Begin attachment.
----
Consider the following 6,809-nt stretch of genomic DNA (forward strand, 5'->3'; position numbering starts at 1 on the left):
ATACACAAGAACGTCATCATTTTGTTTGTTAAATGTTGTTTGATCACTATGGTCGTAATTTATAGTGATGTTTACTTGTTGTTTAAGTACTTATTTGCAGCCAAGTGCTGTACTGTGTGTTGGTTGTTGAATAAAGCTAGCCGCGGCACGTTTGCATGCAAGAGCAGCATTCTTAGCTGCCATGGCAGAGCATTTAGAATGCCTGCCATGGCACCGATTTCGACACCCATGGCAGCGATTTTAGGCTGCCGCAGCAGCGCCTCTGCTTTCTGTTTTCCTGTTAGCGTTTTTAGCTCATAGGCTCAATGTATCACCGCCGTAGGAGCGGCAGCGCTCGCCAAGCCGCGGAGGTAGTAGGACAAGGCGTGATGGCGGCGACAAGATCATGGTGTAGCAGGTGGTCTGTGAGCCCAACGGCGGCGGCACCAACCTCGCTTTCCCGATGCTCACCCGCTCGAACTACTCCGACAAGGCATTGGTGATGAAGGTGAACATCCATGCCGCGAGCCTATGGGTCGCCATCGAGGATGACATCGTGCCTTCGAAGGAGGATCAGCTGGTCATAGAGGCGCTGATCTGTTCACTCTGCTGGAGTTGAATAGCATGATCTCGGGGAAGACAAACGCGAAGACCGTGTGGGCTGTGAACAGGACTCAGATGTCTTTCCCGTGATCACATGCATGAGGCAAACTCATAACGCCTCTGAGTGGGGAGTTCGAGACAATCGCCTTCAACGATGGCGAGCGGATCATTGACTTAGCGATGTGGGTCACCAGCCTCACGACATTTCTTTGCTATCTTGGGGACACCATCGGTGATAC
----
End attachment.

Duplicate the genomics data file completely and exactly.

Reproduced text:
Consider the following 6,809-nt stretch of genomic DNA (forward strand, 5'->3'; position numbering starts at 1 on the left):
ATACACAAGAACGTCATCATTTTGTTTGTTAAATGTTGTTTGATCACTATGGTCGTAATTTATAGTGATGTTTACTTGTTGTTTAAGTACTTATTTGCAGCCAAGTGCTGTACTGTGTGTTGGTTGTTGAATAAAGCTAGCCGCGGCACGTTTGCATGCAAGAGCAGCATTCTTAGCTGCCATGGCAGAGCATTTAGAATGCCTGCCATGGCACCGATTTCGACACCCATGGCAGCGATTTTAGGCTGCCGCAGCAGCGCCTCTGCTTTCTGTTTTCCTGTTAGCGTTTTTAGCTCATAGGCTCAATGTATCACCGCCGTAGGAGCGGCAGCGCTCGCCAAGCCGCGGAGGTAGTAGGACAAGGCGTGATGGCGGCGACAAGATCATGGTGTAGCAGGTGGTCTGTGAGCCCAACGGCGGCGGCACCAACCTCGCTTTCCCGATGCTCACCCGCTCGAACTACTCCGACAAGGCATTGGTGATGAAGGTGAACATCCATGCCGCGAGCCTATGGGTCGCCATCGAGGATGACATCGTGCCTTCGAAGGAGGATCAGCTGGTCATAGAGGCGCTGATCTGTTCACTCTGCTGGAGTTGAATAGCATGATCTCGGGGAAGACAAACGCGAAGACCGTGTGGGCTGTGAACAGGACTCAGATGTCTTTCCCGTGATCACATGCATGAGGCAAACTCATAACGCCTCTGAGTGGGGAGTTCGAGACAATCGCCTTCAACGATGGCGAGCGGATCATTGACTTAGCGATGTGGGTCACCAGCCTCACGACATTTCTTTGCTATCTTGGGGACACCATCGGTGATAC